Noelle Granger: Yeah. Speaking of the plant-base proteins, Ken you cover Beyond Meat, it's probably the best known meat alternative, product out there. talk a little bit about this market. It's really new, but seems to be growing fast. what are you seeing? What are your expectations? and more broadly what are the, the food producers, retailers doing to tap into the overall push towards healthier eating?
Ken Goldman: Well, clearly it's a phenomenon. it's really become part of our society now, in America anyway, where people are constantly being bombarded with news stories about alternative meats. And to me, that says that we're onto something here. it's not just us talking about this from our perches, it's really people out there who are consuming the product and trying them. And so far, so good. both of the leading companies, Beyond Meat and impossible Foods have come up with terrific products, very different products. The way they're, they're going to market, completely different. Impossible uses a soy-based product and they have more patents. Beyond M-, uses a pea protein-based product. They have fewer patents but in some ways perhaps they're off to an earlier start. So they arguably have a better brand.
We're seeing all sorts of other companies, whether it's Tyson Foods or Kellogg or Nestle, coming to the game. And I think what you're going to see is a market that, to me, can reach a hundred billion dollars, and that's probably conservative.
So the question for me is not how big can it be, it's when do we get there and which companies are the winners?
Noelle Granger: Sustainability is also something that's becoming more top of mind with consumers. we hear a lot about fair trade, palm oil, coffee, cocoa certainly involved in that discussion. people are also just more broadly really looking for more organic options. so how is this playing through the entire food ecosystem? Maybe Tracey, if we start with you and Ken we can talk about how that's playing out on the shelf as well.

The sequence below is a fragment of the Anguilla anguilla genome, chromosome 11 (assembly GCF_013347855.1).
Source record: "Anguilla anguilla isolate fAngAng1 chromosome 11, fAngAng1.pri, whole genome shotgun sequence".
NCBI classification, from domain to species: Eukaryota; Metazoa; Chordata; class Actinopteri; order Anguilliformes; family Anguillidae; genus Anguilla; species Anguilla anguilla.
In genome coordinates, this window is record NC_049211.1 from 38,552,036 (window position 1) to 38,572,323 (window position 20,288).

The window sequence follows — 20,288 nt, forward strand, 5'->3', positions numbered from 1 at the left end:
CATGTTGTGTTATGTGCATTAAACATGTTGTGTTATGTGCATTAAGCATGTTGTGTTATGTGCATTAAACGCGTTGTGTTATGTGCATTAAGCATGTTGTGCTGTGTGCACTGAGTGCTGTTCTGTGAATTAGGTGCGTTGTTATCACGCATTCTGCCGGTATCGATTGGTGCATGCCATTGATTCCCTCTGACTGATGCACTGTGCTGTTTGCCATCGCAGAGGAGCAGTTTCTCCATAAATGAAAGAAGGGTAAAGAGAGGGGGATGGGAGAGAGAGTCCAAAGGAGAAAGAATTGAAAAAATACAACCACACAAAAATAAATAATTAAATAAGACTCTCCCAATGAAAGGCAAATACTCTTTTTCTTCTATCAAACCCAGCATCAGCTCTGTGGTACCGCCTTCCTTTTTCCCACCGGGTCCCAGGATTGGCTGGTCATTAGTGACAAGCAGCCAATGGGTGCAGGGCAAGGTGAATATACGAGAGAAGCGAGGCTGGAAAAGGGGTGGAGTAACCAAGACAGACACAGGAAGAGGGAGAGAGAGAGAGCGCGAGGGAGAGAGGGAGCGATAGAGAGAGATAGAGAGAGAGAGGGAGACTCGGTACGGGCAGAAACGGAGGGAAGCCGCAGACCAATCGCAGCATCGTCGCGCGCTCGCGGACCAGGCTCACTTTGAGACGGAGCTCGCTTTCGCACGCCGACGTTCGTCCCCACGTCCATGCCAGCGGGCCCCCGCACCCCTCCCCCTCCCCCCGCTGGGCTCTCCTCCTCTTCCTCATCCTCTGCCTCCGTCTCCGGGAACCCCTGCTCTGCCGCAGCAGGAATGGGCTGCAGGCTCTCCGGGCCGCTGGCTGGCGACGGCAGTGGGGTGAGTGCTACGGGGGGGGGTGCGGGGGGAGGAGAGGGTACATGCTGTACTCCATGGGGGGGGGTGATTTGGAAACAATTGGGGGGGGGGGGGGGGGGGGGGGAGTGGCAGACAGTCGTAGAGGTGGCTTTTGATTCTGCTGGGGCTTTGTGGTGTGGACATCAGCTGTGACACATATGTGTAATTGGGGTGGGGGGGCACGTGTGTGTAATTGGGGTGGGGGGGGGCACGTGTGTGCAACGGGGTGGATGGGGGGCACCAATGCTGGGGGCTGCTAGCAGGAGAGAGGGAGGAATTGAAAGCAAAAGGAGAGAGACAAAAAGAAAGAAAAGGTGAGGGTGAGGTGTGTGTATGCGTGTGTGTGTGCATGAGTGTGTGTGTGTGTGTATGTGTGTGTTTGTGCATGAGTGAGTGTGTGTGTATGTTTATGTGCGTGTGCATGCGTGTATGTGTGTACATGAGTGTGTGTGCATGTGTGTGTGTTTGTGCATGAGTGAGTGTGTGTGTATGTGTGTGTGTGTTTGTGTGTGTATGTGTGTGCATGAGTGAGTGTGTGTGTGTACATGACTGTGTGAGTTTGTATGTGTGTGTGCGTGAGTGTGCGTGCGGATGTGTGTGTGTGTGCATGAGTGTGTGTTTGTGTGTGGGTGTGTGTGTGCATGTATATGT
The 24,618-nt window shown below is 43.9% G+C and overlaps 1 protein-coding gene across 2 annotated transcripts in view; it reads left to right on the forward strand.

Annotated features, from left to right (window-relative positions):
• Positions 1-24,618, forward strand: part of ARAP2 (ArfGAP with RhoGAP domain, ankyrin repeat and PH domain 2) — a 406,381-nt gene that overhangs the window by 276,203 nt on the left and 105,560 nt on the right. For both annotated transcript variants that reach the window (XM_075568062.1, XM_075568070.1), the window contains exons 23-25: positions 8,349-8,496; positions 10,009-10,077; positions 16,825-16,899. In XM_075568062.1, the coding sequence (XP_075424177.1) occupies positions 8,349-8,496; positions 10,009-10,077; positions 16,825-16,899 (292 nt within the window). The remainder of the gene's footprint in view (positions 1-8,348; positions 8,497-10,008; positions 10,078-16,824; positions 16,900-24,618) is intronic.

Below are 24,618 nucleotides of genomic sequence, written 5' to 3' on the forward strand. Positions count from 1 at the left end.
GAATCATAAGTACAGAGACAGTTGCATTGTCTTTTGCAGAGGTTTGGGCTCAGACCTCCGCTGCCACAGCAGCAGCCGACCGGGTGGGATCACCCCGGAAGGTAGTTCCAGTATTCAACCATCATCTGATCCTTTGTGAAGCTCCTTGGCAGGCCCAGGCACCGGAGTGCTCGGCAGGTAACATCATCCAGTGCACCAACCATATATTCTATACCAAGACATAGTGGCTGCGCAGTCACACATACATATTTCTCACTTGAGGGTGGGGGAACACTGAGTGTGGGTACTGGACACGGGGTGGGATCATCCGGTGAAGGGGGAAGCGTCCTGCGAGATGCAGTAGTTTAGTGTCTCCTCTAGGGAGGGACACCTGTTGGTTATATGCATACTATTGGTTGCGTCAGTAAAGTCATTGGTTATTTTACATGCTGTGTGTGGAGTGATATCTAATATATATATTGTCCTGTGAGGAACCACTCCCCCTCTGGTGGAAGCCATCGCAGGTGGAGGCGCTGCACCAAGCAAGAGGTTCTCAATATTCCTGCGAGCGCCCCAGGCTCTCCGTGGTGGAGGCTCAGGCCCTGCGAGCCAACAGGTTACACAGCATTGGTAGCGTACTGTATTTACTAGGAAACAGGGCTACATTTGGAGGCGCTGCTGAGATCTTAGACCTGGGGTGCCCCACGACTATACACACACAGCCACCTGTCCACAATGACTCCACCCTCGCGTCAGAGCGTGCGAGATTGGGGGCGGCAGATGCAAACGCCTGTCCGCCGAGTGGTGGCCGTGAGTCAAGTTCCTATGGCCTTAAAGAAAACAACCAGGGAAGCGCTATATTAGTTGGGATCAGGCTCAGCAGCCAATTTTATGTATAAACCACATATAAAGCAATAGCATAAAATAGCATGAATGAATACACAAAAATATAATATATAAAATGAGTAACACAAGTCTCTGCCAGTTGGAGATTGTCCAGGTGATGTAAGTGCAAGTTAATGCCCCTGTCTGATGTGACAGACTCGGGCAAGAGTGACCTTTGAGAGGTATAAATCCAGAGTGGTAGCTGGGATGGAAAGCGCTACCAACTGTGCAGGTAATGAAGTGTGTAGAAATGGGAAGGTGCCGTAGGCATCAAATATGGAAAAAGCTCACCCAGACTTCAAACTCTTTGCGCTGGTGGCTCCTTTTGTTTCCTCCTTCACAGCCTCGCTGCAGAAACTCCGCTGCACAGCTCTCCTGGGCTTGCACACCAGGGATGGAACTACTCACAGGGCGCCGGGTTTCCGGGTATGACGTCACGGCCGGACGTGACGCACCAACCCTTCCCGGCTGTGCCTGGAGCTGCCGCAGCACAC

Tracey Allen: it started a number of years ago being more of a niche segment of the market and particularly when we look at cocoa coffee production now this is very much mainstream and embedded throughout the entirety of the supply chain. Certainly from origin we have everyone from the leading producers of these confectionary goods with their own programs locally ensuring the sustainability of the farmer is maintained, the financial awareness of the community is maintained, the environment and protection of the ecosystem is also maintained there. at the end of the day, that's what consumers are demanding. That's what we need and then that's what people are paying for.